Arkansas Democrat-Gazette - 2021-11-25


Names and faces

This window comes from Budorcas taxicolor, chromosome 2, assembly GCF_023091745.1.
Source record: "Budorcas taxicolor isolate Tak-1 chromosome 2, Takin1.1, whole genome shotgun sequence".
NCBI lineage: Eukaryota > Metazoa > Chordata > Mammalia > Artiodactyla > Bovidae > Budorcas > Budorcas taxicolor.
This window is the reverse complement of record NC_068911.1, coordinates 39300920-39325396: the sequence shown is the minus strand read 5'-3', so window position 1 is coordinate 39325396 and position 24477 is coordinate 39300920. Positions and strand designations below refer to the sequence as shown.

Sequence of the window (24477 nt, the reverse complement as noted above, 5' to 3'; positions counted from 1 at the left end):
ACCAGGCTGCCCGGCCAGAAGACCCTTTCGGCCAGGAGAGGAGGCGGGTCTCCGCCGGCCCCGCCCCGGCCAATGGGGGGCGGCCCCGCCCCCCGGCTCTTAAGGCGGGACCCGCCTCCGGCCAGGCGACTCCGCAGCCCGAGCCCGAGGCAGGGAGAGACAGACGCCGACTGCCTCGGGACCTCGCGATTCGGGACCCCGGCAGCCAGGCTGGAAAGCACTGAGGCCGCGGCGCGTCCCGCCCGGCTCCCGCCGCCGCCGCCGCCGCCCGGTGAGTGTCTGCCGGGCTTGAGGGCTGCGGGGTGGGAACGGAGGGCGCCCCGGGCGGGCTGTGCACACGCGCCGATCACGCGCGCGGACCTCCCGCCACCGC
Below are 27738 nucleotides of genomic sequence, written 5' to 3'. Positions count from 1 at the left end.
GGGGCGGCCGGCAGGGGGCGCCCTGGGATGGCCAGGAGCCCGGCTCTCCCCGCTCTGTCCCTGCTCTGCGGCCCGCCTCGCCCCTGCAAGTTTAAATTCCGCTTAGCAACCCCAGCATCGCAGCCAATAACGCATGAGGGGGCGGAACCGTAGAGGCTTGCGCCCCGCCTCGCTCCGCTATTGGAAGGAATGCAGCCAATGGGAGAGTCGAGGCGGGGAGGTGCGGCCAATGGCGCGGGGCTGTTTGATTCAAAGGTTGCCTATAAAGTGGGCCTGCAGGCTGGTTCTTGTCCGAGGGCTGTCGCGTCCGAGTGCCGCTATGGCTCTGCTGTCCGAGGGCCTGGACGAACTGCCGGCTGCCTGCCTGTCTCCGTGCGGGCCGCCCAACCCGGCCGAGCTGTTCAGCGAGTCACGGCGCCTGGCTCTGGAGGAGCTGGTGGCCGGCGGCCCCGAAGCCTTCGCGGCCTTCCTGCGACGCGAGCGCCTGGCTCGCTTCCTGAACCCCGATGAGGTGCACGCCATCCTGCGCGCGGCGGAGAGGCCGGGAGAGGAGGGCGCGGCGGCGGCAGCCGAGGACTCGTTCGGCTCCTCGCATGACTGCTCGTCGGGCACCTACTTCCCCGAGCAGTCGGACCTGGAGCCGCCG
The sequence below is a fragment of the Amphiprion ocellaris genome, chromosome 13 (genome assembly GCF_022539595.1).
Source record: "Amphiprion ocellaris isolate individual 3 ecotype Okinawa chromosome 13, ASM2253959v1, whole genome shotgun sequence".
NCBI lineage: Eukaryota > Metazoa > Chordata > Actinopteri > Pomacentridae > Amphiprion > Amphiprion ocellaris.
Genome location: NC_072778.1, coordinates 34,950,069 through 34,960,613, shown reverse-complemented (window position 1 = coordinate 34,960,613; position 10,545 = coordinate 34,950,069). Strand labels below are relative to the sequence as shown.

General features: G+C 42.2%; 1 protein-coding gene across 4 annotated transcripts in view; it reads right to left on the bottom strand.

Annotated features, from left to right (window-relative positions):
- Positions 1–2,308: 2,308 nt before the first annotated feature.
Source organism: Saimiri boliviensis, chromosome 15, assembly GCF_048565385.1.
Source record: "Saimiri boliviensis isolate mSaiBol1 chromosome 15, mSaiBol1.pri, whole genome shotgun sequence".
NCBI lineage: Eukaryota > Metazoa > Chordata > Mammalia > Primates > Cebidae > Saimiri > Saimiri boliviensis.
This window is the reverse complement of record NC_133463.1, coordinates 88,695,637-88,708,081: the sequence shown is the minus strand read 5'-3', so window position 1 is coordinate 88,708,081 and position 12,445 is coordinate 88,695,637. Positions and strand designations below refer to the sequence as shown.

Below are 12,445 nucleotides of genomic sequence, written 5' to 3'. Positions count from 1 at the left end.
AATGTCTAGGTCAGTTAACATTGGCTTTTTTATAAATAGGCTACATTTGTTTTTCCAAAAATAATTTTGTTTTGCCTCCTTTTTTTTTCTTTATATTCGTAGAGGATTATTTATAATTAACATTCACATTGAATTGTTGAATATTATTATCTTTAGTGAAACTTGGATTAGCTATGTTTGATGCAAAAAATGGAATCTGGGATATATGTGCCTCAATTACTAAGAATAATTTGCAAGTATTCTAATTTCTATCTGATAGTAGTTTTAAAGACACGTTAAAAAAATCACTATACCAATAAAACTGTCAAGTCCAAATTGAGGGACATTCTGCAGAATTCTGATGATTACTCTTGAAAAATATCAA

■ Music fans are being urged to go easy on the Recording Academy after Adele didn’t receive any Grammy nominations Tuesday. Despite recently releasing one of the most critically and popularly acclaimed albums of the year, the “Easy on Me” artist wasn’t eligible to be nominated for the 2022 Grammy Awards because neither “30” nor its monster hit of a lead single were released before Sept. 30, 2021 — the day the window of eligibility for next year’s Grammy Awards closed. Adele’s fourth studio album is, however, officially in the running for the 2023 ceremony. Adele debuted her latest record, “30,” last week to rave reviews. The Los Angeles Times, for example, crowned the vocalist “queen of the ugly-cry ballad,” while Adele fans and contemporaries alike gave the record a warm and weepy reception on social media. Other buzz-worthy 2021 albums that didn’t make the cut because of their release dates include Ed Sheeran’s “=,” Megan Thee Stallion’s “Something for Thee Hotties,” Summer Walker’s “Still Over It,” Bruno Mars and Anderson .Paak’s “An Evening With Silk Sonic” and Taylor Swift’s “Red (Taylor’s Version).” Recording Academy Chief Executive Officer Harvey Mason Jr. and Board of Trustees Chair Tammy Hurt announced the 2022 Grammy nominations via livestream Tuesday. Nominees include Billie Eilish, Lil Nas X, H.E.R., Taylor Swift, Doja Cat and Olivia Rodrigo, with jazz musician Jon Batiste leading the field with 11 nominations. The first round of Grammys voting began Oct. 22 — about a week after Adele dropped “Easy on Me.” Following Tuesday’s announcement, the final round of voting will commence Dec. 6 and conclude Jan. 5. The winners will be announced Jan. 31. ■ Matt Damon has some big-name endorsers for a book he has out March 1 about access to safe water. Former President Bill Clinton and Nobel Peace Prize-winner Muhammad Yunus are among those providing blurbs for “The Worth of Water,” which the Oscar-winning actor and filmmaker worked on with civil and environmental engineer Gary White. Damon has been a prominent spokesman for water sanitation since visiting Zambia in 2006, and with White founded the nonprofits and WaterEquity. Damon and White met at a Clinton Global Initiative gathering in 2008. “We can’t wait to share the story of what happens when a movie actor and a civil engineer team up to try and take on the global water crisis — the stumbles and obstacles, the breakthroughs and big gains, and the incredible people we met along the way,” Damon and White said in a statement earlier this week. They said their efforts together show that “solving the water crisis is possible within our lifetime” and to do so, “the people who are fighting every day for essentials like safe water and sanitation” must be allowed to unleash their resourcefulness and determination.


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